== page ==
State seeks information on call data collection
(Spokesman-Review, The (Spokane, WA) (KRT) Via Thomson Dialog NewsEdge) Jun. 3--OLYMPIA -- If phone companies in Washington are secretly providing customer calling information to the National Security Agency, state regulators believe people would probably like to know that.
But it's unclear whether the state can make the phone companies or the federal government reveal such information.
That's the dilemma faced by the state Utilities and Transportation Commission, which decided this week to start gathering comments and questions to discuss a potential investigation at a July 12th meeting.
The American Civil Liberties Union of Washington has asked the commission to investigate newspaper stories suggesting that the NSA is routinely getting information about who calls who. The state attorney general's public counsel section is also urging the commission to look into the matter.
But at a hearing Wednesday, two of the nation's largest phone companies told the commissioners that they can neither confirm nor deny any such cooperation.
"I'm quite sure there's no way the commission can collect the relevant information," said David Carpenter, a Chicago lawyer representing AT&T. "...There are federal prohibitions on the disclosure of classified state secrets."
The number-tracking program was first mentioned in a New York Times article in December, then again in a USA Today story May 11th. Since then, more than 20 lawsuits have been filed against phone companies, most alleging that they violated privacy and telecommunications laws. Nearly two dozen utility commissions have also been asked to look into the allegations.
But in the first lawsuit, filed in January in federal court in San Francisco, the government is seeking to intervene and have the case dismissed. It cites the "military and state secrets privilege," which, according to Carpenter, dates back to at least the mid-1800s. It's designed to prevent private lawsuits from revealing information that harms the country or its intelligence-gathering.
"This is a privilege that can only be invoked in extraordinary situations," Carpenter told the state utility commissioners. "...We can't waive the state secrets provision that's been asserted by the United States. And it's a felony for us to provide classified information to third parties."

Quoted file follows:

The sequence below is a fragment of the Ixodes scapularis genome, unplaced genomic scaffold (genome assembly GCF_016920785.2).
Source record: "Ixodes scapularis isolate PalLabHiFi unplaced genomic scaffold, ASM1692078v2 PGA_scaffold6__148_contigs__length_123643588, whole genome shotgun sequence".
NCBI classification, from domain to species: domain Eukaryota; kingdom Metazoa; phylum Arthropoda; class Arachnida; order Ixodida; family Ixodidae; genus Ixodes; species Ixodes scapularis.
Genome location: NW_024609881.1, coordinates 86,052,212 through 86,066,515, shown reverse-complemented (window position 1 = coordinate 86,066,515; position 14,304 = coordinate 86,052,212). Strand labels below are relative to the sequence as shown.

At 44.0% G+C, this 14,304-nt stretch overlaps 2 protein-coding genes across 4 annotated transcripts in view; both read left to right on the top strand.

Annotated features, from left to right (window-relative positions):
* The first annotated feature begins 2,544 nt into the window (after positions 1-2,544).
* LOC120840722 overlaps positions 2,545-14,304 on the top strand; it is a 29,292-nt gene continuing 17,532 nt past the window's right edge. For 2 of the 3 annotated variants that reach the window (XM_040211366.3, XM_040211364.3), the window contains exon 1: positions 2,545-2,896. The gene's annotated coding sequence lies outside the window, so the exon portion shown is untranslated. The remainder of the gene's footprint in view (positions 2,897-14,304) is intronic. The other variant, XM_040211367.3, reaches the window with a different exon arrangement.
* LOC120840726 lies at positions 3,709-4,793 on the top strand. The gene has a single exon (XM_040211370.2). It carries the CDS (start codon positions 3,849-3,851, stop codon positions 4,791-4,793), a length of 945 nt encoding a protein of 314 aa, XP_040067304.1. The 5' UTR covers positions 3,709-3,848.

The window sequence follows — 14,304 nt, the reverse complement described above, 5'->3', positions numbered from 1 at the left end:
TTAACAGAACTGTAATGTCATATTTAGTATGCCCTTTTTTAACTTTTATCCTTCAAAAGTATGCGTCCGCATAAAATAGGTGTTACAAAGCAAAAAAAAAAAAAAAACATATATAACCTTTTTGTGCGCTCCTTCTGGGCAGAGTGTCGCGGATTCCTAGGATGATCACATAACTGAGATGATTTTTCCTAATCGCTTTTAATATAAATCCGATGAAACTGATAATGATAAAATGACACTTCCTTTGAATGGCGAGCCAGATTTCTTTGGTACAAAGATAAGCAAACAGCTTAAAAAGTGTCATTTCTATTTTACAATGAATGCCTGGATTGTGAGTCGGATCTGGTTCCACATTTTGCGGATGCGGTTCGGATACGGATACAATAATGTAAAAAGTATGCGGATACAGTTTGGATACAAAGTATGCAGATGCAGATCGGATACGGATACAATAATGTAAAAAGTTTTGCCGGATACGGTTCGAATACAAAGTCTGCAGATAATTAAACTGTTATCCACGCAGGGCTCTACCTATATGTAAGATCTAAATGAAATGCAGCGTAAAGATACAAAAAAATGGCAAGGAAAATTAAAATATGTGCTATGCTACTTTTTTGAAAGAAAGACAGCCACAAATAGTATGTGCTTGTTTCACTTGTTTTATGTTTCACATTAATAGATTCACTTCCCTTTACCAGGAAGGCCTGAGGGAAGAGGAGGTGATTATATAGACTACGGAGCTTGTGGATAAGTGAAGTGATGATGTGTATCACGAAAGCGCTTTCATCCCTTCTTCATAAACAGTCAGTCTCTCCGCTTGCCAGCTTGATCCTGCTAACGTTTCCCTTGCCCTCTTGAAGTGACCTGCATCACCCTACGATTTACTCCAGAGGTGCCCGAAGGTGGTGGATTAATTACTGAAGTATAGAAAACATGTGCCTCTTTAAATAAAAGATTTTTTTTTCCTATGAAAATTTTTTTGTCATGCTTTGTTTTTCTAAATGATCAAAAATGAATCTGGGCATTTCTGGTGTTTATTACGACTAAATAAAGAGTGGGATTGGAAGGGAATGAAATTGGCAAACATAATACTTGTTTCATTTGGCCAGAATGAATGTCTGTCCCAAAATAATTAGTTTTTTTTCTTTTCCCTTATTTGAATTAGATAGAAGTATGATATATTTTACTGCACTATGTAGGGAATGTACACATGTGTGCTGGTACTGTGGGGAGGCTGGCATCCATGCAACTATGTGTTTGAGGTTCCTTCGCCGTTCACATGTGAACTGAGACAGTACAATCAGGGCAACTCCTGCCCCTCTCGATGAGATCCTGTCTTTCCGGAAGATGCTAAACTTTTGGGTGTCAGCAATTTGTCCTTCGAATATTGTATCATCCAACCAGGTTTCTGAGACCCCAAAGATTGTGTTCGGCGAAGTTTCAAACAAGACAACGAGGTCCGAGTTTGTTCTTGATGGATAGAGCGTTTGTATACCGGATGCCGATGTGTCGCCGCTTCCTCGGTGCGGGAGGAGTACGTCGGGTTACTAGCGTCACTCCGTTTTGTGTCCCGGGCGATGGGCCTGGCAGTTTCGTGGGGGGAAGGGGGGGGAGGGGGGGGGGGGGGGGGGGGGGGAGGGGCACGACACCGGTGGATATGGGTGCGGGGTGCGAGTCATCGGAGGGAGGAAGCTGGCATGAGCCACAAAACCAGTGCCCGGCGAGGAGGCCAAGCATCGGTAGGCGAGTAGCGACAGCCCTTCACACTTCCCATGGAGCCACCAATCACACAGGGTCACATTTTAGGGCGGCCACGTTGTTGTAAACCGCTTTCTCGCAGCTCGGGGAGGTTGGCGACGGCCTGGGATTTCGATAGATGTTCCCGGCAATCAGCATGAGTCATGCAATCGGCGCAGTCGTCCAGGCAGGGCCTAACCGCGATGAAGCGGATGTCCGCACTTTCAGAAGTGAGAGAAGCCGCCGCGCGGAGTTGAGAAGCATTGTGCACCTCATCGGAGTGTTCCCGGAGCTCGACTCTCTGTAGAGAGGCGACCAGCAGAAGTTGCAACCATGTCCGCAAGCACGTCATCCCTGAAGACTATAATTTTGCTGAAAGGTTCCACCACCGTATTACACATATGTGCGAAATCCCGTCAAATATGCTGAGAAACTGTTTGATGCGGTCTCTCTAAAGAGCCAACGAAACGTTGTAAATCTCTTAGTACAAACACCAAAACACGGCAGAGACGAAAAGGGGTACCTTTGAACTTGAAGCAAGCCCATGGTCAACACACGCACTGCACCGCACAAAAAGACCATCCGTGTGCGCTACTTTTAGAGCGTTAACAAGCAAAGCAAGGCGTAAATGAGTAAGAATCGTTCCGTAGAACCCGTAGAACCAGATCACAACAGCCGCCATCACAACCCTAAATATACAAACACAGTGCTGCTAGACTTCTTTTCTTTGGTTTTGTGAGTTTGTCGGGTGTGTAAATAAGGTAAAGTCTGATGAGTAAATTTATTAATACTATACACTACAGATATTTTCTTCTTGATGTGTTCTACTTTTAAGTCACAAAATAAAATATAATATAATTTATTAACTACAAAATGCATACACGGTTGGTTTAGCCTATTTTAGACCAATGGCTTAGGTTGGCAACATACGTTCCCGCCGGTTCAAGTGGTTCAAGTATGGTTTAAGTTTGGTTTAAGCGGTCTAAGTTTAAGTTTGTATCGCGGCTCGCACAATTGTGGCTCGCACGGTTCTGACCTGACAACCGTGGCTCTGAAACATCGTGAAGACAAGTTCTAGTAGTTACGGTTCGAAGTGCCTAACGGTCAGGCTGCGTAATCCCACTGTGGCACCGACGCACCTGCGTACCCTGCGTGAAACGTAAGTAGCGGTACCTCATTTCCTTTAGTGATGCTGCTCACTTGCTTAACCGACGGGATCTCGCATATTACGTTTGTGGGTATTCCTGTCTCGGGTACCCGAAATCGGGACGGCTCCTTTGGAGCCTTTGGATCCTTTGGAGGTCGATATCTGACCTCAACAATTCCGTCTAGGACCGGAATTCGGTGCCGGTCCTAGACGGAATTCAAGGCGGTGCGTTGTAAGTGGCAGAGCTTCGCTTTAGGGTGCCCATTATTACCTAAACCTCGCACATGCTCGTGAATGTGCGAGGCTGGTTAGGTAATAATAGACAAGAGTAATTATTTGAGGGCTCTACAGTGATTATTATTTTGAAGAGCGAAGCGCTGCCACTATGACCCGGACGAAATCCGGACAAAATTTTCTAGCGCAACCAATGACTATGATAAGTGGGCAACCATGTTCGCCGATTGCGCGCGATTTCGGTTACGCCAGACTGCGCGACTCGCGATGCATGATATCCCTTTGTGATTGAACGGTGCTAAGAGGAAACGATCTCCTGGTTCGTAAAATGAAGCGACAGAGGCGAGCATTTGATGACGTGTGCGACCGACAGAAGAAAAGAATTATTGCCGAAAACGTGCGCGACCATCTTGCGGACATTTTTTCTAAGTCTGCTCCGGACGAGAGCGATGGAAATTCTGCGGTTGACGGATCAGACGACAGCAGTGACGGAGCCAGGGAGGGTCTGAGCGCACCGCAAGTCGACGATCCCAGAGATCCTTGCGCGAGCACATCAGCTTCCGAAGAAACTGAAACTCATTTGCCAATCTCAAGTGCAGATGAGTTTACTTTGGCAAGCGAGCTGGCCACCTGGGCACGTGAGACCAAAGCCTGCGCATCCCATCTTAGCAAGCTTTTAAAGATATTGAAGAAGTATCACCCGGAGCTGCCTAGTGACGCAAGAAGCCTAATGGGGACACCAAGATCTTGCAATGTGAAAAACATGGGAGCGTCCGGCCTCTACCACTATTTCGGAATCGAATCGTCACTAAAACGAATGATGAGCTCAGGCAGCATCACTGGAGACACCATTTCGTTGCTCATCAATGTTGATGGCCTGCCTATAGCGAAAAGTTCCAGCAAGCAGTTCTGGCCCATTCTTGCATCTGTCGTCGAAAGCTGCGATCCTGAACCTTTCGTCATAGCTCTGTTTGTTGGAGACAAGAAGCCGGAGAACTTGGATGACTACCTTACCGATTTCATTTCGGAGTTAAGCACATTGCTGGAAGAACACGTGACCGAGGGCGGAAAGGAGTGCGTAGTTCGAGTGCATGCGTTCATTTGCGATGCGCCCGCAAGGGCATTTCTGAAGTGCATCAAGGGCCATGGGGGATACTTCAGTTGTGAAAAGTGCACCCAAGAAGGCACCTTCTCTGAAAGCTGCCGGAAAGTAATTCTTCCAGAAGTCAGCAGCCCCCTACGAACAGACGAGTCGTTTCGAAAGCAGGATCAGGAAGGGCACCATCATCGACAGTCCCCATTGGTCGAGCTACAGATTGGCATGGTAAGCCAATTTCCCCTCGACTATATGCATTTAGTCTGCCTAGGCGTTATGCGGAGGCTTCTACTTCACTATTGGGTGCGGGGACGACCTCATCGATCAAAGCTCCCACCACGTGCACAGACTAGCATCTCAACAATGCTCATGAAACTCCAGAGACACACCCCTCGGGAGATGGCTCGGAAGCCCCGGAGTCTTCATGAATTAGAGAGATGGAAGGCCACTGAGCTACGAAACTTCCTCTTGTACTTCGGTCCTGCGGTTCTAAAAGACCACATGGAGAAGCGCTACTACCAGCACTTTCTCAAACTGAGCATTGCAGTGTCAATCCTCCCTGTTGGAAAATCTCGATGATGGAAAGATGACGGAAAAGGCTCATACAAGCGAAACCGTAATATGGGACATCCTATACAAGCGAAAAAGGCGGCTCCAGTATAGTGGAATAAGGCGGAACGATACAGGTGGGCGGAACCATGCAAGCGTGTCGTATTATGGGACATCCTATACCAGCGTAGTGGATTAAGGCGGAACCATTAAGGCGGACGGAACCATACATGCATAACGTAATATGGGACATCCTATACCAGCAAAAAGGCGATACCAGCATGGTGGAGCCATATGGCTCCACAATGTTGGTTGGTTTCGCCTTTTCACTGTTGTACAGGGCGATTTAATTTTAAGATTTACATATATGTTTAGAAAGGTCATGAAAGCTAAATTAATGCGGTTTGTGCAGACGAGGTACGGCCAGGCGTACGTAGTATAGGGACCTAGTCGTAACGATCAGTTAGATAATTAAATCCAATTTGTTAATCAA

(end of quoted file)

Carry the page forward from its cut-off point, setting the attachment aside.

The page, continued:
The Federal Communications Commission has been unable to investigate the allegations because federal law prohibits access to the classified information that would be required, Carpenter said. The same law would apply to Washington's UTC, he said, and federal law trumps state law.
"It's very clear that the United States does not want any of this evidence disclosed," Carpenter said.
Doug Klunder, director of the state ACLU's privacy project, said there's a way around the state-secrets issue. He said the UTC should simply ask phone companies whether they have provided calling records to any third party.
Similarly, Verizon general counsel Gregory Romano said his company cannot confirm or deny participation in a classified NSA program. Nonetheless, the company appears to deny at least past participation in a statement issued May 16. It lists the company's major businesses -- wireless, landline phones, long-distance service, Internet and directories -- and says "None of these companies -- wireless or wire-line -- provided customer records or call data."
Verizon's statement also disputes allegations that even simple cross-town calls are being tracked.
"In fact, phone companies do not even make records of local calls in most cases, because the vast majority of customers are not billed per call for local calls," the company said. "... the claim is just wrong."
Utility commission Chairman Mark Sidran on Wednesday called the issue one of "broad interest and concern to the people of Washington." But he said he wants more information before the commission discusses what to do July 12th.